• GATX Tank Train

  • General discussion about locomotives, rolling stock, and equipment
General discussion about locomotives, rolling stock, and equipment

Moderator: John_Perkowski

  by ExCon90
Some years ago the GATX tank train moved regularly between Bakersfield and the Los Angeles Harbor area via the SP; then the movement ceased (for a reason I believe unrelated to the equipment); little or nothing has been heard of the Tank Train since then, and a search just now brought up nothing. In view of the growth of the movement of crude oil by rail, with a huge backlog of tank cars on order, does anyone know what became of the Tank Train concept? Was it a high-maintenance issue or what? It would seem that the Tank Train would be well suited to large-scale movements of crude oil.
  by rovetherr
It is still going strong here on the VTR. Our second largest customer uses them to move gasoline and fuel oil from the port in Albany, NY to their tank farm in Burlington, VT. The trains unload by pressurizing at one end, and pumping from the other. I would imagine this could be an issue with a thicker liquid, higher pressure might be required to unload the product, exceeding the system's design capacity. The Valero refinery in Quebec City still uses them as well, according to their web site. But it is for finished product, not crude. Maintenance wise, they seem to be no more intensive than other tank cars. Even with our short cycle time/high utilization model, the car sets don't have much down time.
  by ExCon90
Thanks for the reply -- so it's alive and well and taking daily exercise. Nice to know that the original concept worked out as designed. Makes me wonder even more whether the principle could be adapted for moving the Bakken oil. (I don't know what specific commodity was handled on the Bakersfield-Los Angeles move.)
  by Cowford
TankTrain's application is limited by three issues: 1. Manufacture and maintenance costs, 2. limited market opportunities, and 3. bad order complications (bad order one car and you've bad ordered a ~20-car string). The benefit: Quicker turn times/less labor at loading/unloading terminals. As the benefit comes at terminals, the cars are favored in short-haul captured service, where the cars turn quickly in a closed loop (like ALB-BUR). Special product handling infrastructure is needed at terminals, so the cars can't easily free run to/from any old facility. Crude doesn't fit well with the TT model as most crude is long-haul (most car time is on line-of-road and not terminals) and shippers need the flexibility to route cars to different origins/destinations.

To my knowledge, the only TT equipment built in the last 10-15 years was for mine-related acid service in Australia.
  by ExCon90
Thanks -- that seems to cover it. A few hours saved in terminal time aren't that significant when the transit time is measured in days.
  by rovetherr
We got three 15 car sets added to our fleet a few years ago, but I suspect that they were pulled from some other service instead of new construction, or conversion of older cars due to the work that our shop had to perform to get them road worthy. Our sets run in 7 or 8 car hitches, due to the space limitations at the terminal in BD.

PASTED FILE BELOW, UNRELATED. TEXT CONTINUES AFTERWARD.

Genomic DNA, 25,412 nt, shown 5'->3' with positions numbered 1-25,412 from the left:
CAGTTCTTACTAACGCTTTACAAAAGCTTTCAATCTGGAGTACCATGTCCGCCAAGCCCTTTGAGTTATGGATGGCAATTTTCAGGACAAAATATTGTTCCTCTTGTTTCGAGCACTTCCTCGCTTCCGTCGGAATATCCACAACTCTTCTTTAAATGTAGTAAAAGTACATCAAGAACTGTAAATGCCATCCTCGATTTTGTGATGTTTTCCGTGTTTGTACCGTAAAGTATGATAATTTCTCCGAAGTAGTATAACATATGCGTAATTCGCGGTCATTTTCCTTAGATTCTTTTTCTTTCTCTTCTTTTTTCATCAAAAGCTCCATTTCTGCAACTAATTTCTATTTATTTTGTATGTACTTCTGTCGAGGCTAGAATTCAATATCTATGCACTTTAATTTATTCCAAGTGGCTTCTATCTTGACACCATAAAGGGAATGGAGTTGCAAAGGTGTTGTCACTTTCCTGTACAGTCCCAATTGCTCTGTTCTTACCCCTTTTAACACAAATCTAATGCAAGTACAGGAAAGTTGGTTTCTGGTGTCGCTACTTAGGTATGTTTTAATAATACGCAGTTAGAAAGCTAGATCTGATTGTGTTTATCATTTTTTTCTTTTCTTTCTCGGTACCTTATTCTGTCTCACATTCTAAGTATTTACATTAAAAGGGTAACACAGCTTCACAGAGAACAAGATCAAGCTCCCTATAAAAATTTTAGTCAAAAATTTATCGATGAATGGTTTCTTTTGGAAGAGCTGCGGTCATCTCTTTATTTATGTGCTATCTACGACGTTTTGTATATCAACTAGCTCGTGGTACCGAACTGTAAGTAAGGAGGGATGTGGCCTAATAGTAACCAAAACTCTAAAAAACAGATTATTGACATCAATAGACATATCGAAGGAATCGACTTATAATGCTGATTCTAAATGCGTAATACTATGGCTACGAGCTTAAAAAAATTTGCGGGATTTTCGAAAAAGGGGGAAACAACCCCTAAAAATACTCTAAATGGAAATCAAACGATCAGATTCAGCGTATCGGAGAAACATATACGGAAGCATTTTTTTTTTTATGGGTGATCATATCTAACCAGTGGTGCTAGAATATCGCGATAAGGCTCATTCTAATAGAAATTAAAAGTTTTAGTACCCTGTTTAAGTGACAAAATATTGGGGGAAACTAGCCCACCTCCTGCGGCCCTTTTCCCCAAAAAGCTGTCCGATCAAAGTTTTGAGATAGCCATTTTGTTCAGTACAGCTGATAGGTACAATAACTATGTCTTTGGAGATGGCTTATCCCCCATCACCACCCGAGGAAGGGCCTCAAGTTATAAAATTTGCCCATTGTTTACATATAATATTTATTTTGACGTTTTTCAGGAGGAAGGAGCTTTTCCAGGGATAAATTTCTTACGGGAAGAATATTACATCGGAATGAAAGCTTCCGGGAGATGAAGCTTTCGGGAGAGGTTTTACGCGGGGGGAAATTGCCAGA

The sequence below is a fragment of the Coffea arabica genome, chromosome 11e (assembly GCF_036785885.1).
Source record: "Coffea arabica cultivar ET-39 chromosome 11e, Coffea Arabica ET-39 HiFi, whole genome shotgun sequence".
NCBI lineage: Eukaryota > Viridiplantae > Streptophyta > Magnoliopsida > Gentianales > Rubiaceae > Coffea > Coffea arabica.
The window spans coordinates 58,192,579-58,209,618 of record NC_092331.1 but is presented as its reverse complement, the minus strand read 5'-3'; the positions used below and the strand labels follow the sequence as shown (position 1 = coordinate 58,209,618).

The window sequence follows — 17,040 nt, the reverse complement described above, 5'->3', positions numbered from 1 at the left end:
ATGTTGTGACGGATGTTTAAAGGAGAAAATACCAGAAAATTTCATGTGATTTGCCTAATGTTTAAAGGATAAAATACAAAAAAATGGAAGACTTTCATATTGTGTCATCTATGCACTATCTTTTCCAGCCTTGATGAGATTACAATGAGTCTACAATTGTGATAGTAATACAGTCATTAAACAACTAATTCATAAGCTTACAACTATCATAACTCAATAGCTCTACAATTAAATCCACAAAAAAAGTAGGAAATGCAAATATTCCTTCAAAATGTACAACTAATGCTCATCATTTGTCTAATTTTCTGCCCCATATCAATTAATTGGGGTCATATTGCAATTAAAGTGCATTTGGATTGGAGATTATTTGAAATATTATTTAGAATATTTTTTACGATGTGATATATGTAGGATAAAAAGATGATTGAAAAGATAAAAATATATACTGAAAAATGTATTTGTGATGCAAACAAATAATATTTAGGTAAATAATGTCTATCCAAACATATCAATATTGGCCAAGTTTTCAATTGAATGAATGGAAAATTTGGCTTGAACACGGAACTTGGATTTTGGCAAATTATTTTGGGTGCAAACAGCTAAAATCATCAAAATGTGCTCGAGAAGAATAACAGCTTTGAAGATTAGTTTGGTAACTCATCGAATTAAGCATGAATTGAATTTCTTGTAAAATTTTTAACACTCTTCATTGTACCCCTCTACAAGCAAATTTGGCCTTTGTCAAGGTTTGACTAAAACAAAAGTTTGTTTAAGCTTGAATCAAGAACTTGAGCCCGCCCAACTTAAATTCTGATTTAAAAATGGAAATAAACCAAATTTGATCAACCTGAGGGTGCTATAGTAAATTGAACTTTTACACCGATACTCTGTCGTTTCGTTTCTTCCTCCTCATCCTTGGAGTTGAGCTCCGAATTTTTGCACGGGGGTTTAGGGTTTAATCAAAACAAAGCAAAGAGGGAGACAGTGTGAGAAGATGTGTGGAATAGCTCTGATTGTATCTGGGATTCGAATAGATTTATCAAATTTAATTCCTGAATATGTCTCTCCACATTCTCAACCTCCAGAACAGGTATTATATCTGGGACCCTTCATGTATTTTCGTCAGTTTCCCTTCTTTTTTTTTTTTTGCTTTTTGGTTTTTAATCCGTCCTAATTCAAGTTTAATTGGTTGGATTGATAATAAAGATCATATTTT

I hadn't really thought about it, but the initial cost of the equipment is higher than a regular car, obviously. So unless one can maintain a rather aggressive load/empty cycle (48 hours for instance), the cost will be prohibitive.
  by karldotcom
]The Southern Pacific "Oil Cans" were discontinued over the Tehachapis when the pipeline connecting Bakersfield with Mojave was completed years ago. The same type of equipment now operates on the UP Coast Line between San Ardo, CA and Wilmington, CA

  by ExCon90
Thanks for the post; I had no idea they were still around.
  by John_Perkowski
Here in Kansas City, on the historic Q (BNSF into Murray Yard, NKC), I regularly see unit trains of petroleum products ... 100 cars with push/pull units and "NO REVENUE SERVICE" placarded covered hoppers.
  by mtuandrew
John_Perkowski wrote:Here in Kansas City, on the historic Q (BNSF into Murray Yard, NKC), I regularly see unit trains of petroleum products ... 100 cars with push/pull units and "NO REVENUE SERVICE" placarded covered hoppers.
I see unit trains pretty regularly too (on the BNSF Northern Transcon, whether BNSF or CP), but I think these cars are specific dedicated cars that are interconnected, for fast single-point loading and unloading. Can't say whether I've seen those in service off the Bakken or from Canada.
  by ExCon90
That's true -- the interconnection between cars is what distinguishes them. I think they can load and unload the entire train with one pipe connection, thus avoiding having to move the draft a few carlengths at a time or have multiple loading points.
  by John_Perkowski
Ok, I've never seen any of those around KC. Doesn't mean they aren't here, but not on the lines/ yards I see frequently.